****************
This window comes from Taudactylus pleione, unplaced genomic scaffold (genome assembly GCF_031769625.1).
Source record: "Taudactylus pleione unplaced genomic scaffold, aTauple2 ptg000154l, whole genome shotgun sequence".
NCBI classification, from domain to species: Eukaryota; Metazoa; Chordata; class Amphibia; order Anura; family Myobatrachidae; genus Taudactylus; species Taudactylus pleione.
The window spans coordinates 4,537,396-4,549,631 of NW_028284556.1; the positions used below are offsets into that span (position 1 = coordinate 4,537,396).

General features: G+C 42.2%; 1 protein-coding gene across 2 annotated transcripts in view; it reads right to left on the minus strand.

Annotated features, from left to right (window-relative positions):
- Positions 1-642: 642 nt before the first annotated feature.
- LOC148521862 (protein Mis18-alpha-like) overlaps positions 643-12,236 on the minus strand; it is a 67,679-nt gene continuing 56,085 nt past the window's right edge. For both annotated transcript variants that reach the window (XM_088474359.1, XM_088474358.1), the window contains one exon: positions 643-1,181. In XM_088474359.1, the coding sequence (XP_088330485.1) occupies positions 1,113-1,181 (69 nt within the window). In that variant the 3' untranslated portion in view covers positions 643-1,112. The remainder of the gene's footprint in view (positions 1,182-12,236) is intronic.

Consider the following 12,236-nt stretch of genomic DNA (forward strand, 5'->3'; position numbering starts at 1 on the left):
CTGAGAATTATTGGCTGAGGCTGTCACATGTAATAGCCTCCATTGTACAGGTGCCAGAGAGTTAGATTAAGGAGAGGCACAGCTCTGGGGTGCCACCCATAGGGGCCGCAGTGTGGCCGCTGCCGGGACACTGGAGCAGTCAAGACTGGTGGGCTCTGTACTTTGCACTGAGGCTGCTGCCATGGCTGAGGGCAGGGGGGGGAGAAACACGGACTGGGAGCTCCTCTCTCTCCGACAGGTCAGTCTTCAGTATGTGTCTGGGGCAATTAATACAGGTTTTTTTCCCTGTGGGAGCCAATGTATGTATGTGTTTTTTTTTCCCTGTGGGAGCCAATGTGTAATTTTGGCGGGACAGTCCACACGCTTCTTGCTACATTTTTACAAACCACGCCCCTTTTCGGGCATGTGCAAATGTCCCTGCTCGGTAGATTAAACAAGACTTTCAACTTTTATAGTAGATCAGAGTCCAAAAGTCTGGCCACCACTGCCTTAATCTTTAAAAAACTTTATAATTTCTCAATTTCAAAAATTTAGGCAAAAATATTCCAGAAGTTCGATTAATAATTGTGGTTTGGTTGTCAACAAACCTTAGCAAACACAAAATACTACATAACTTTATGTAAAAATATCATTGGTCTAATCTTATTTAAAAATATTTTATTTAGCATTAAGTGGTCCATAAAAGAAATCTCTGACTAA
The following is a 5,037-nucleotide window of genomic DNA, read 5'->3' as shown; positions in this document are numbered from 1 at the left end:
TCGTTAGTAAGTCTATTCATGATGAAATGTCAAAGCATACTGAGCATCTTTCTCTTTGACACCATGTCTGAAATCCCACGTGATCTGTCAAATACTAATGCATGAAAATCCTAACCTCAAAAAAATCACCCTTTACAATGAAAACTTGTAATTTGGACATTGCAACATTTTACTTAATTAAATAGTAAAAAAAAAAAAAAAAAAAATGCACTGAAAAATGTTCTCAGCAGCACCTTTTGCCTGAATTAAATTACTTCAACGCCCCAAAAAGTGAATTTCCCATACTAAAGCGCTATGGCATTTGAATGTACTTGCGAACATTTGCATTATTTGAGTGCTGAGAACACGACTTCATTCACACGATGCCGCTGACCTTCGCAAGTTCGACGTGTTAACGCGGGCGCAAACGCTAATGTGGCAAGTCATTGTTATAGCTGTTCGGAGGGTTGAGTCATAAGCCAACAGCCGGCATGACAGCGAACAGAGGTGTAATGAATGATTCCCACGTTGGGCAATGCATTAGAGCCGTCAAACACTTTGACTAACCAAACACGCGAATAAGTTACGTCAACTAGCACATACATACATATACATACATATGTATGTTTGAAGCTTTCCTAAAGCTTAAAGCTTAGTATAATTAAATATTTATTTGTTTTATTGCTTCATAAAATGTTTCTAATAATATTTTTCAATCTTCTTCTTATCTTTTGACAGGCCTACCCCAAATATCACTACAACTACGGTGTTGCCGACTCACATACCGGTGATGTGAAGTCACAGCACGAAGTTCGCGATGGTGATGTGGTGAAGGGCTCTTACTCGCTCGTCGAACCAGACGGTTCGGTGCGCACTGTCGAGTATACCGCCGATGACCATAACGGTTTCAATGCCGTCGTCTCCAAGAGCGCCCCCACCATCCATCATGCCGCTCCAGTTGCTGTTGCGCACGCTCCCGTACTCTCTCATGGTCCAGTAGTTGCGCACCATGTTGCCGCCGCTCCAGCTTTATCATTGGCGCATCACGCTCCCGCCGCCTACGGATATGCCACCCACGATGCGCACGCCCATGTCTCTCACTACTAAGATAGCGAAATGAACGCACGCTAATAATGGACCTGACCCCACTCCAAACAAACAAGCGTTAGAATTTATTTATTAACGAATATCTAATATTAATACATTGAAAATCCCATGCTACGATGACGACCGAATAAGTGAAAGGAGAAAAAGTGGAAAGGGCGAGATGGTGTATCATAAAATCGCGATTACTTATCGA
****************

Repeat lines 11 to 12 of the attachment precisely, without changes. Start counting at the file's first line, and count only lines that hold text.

The following is a 5,037-nucleotide window of genomic DNA, read 5'->3' as shown; positions in this document are numbered from 1 at the left end:
TCGTTAGTAAGTCTATTCATGATGAAATGTCAAAGCATACTGAGCATCTTTCTCTTTGACACCATGTCTGAAATCCCACGTGATCTGTCAAATACTAATGCATGAAAATCCTAACCTCAAAAAAATCACCCTTTACAATGAAAACTTGTAATTTGGACATTGCAACATTTTACTTAATTAAATAGTAAAAAAAAAAAAAAAAAAAATGCACTGAAAAATGTTCTCAGCAGCACCTTTTGCCTGAATTAAATTACTTCAACGCCCCAAAAAGTGAATTTCCCATACTAAAGCGCTATGGCATTTGAATGTACTTGCGAACATTTGCATTATTTGAGTGCTGAGAACACGACTTCATTCACACGATGCCGCTGACCTTCGCAAGTTCGACGTGTTAACGCGGGCGCAAACGCTAATGTGGCAAGTCATTGTTATAGCTGTTCGGAGGGTTGAGTCATAAGCCAACAGCCGGCATGACAGCGAACAGAGGTGTAATGAATGATTCCCACGTTGGGCAATGCATTAGAGCCGTCAAACACTTTGACTAACCAAACACGCGAATAAGTTACGTCAACTAGCACATACATACATATACATACATATGTATGTTTGAAGCTTTCCTAAAGCTTAAAGCTTAGTATAATTAAATATTTATTTGTTTTATTGCTTCATAAAATGTTTCTAATAATATTTTTCAATCTTCTTCTTATCTTTTGACAGGCCTACCCCAAATATCACTACAACTACGGTGTTGCCGACTCACATACCGGTGATGTGAAGTCACAGCACGAAGTTCGCGATGGTGATGTGGTGAAGGGCTCTTACTCGCTCGTCGAACCAGACGGTTCGGTGCGCACTGTCGAGTATACCGCCGATGACCATAACGGTTTCAATGCCGTCGTCTCCAAGAGCGCCCCCACCATCCATCATGCCGCTCCAGTTGCTGTTGCGCACGCTCCCGTACTCTCTCATGGTCCAGTAGTTGCGCACCATGTTGCCGCCGCTCCAGCTTTATCATTGGCGCATCACGCTCCCGCCGCCTACGGATATGCCACCCACGATGCGCACGCCCATGTCTCTCACTACTAAGATAGCGAAATGAACGCACGCTAATAATGGACCTGACCCCACTCCAAACAAACAAGCGTTAGAATTTATTTATTAACGAATATCTAATATTAATACATTGAAAATCCCATGCTACGATGACGACCGAATAAGTGAAAGGAGAAAAAGTGGAAAGGGCGAGATGGTGTATCATAAAATCGCGATTACTTATCGA